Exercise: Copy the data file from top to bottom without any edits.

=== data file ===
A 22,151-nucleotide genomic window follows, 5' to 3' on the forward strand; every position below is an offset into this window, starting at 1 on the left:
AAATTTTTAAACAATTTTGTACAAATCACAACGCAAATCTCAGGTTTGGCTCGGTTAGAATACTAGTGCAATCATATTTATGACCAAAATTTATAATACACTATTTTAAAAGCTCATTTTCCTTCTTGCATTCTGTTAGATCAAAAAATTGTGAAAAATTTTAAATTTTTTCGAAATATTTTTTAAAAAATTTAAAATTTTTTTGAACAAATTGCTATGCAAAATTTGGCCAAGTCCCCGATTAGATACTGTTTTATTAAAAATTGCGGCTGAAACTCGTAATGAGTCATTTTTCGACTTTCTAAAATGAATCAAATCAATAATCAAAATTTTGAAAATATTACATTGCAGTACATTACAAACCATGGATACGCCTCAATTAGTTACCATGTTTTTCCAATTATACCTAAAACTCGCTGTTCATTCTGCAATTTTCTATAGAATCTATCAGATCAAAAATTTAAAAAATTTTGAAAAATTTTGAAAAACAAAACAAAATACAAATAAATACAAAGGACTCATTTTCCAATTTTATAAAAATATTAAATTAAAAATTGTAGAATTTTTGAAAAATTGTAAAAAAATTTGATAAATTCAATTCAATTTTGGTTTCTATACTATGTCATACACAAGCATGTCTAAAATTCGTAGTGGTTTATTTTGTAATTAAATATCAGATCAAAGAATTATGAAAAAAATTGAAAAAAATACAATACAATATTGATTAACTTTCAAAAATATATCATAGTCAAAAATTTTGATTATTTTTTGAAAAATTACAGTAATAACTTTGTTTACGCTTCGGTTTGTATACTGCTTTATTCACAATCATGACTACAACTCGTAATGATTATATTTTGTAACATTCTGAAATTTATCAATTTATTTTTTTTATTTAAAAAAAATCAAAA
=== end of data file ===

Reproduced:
A 22,151-nucleotide genomic window follows, 5' to 3' on the forward strand; every position below is an offset into this window, starting at 1 on the left:
AAATTTTTAAACAATTTTGTACAAATCACAACGCAAATCTCAGGTTTGGCTCGGTTAGAATACTAGTGCAATCATATTTATGACCAAAATTTATAATACACTATTTTAAAAGCTCATTTTCCTTCTTGCATTCTGTTAGATCAAAAAATTGTGAAAAATTTTAAATTTTTTCGAAATATTTTTTAAAAAATTTAAAATTTTTTTGAACAAATTGCTATGCAAAATTTGGCCAAGTCCCCGATTAGATACTGTTTTATTAAAAATTGCGGCTGAAACTCGTAATGAGTCATTTTTCGACTTTCTAAAATGAATCAAATCAATAATCAAAATTTTGAAAATATTACATTGCAGTACATTACAAACCATGGATACGCCTCAATTAGTTACCATGTTTTTCCAATTATACCTAAAACTCGCTGTTCATTCTGCAATTTTCTATAGAATCTATCAGATCAAAAATTTAAAAAATTTTGAAAAATTTTGAAAAACAAAACAAAATACAAATAAATACAAAGGACTCATTTTCCAATTTTATAAAAATATTAAATTAAAAATTGTAGAATTTTTGAAAAATTGTAAAAAAATTTGATAAATTCAATTCAATTTTGGTTTCTATACTATGTCATACACAAGCATGTCTAAAATTCGTAGTGGTTTATTTTGTAATTAAATATCAGATCAAAGAATTATGAAAAAAATTGAAAAAAATACAATACAATATTGATTAACTTTCAAAAATATATCATAGTCAAAAATTTTGATTATTTTTTGAAAAATTACAGTAATAACTTTGTTTACGCTTCGGTTTGTATACTGCTTTATTCACAATCATGACTACAACTCGTAATGATTATATTTTGTAACATTCTGAAATTTATCAATTTATTTTTTTTATTTAAAAAAAATCAAAA